Recycling is so 90s. The 21st century is all about upcycling.
So why recycle your beer and wine bottles when you can turn them into something useful? Something like... reusable glasses, vases, or even light fixtures?
That was Patrick Lehoux's thinking, anyway. Lehoux launched a Kickstarter campaign for his Kinkajou bottle cutter back in 2012 after he saw a video of a guy cutting a bottle using acetone, string, and a candle, and became convinced there had to be a better way. Unimpressed by the bottle cutters already on the market, he decided to make his own, building the first prototype out of legos and wood. With a rough concept in hand, he then turned to Kickstarter to make it a reality.
The Kinkajou (named after a furry South American mammal with oversized teeth) is really quite simple: It's an adjustable clamp armed with wheels and a small blade. You just tighten it around a bottle, rotate it to score the glass, and release. As with all glass cutting, you don't actually cut all the way through the glass. A tiny groove is more than enough.
To finish things off, you run your bottle under alternating hot and cold water, which will quickly separate the two halves—almost like magic. Then all you need to do is sand down the glass with the included silicon carbide sandpaper—you know, so you don't cut yourself when you go to take a drink. (Seriously, this step is really important.)
The Kinkajou was so successful that Lehoux was able to quit a lucrative engineering job to work on the product full time. But he didn't stop there. He wanted to figure out a way to reuse the glass bottle tops, so he launched a second Kickstarter campaign and raised another $75,000 for the Jabiru, a universal fit stem and base that can turn bottle tops into surprisingly elegant wine and cocktail glasses.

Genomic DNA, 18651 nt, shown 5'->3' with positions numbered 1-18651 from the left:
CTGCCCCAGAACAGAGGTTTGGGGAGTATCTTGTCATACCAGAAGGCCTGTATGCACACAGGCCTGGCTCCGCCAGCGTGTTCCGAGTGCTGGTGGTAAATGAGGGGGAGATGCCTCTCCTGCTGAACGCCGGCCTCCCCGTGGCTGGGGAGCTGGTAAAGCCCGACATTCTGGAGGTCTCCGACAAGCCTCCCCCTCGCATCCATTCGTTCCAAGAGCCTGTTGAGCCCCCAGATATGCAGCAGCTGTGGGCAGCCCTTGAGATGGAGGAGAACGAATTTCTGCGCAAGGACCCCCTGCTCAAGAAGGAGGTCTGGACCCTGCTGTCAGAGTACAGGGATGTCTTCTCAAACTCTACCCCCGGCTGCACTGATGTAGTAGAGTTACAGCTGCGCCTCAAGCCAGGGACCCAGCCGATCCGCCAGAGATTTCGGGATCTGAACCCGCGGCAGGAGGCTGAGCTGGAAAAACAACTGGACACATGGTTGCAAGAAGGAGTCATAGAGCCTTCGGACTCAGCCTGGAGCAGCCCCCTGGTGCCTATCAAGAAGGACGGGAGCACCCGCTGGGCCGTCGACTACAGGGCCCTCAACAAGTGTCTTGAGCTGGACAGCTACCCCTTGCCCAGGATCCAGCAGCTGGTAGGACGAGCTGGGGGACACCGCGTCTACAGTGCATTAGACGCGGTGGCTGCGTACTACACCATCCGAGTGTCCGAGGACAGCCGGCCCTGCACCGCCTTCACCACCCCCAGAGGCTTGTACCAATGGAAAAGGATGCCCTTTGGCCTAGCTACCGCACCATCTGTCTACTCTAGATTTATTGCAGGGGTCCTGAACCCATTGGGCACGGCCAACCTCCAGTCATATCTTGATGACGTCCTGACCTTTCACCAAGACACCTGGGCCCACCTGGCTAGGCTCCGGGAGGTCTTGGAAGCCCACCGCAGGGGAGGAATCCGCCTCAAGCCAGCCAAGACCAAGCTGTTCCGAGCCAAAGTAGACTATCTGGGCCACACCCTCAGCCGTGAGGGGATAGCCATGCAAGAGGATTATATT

But the thing about upcycling is, there's always another project on the horizon. This spring, Lehoux launched a third Kickstarter for yet another bottle-related tool. This time, he created the Firefly LED Pendant Light Kit, raising over $20,000. The kit allows you to turn your colorful bottle tops into hanging light fixtures.
The base Kinkajou kit goes for $50 on Lehoux's site. If you also want to get the Jabiru, he sells a pack of six for $25. And if you want to create some glass light fixtures, you can buy the Firefly kit to convert them at $45 a pop.
Amazingly, Patrick Lehoux did all of this in just a year and a half from his home in Sudbury, Canada. At the rate he's going, we won't be surprised if he launches a fourth bottle-related Kickstarter sometime soon.
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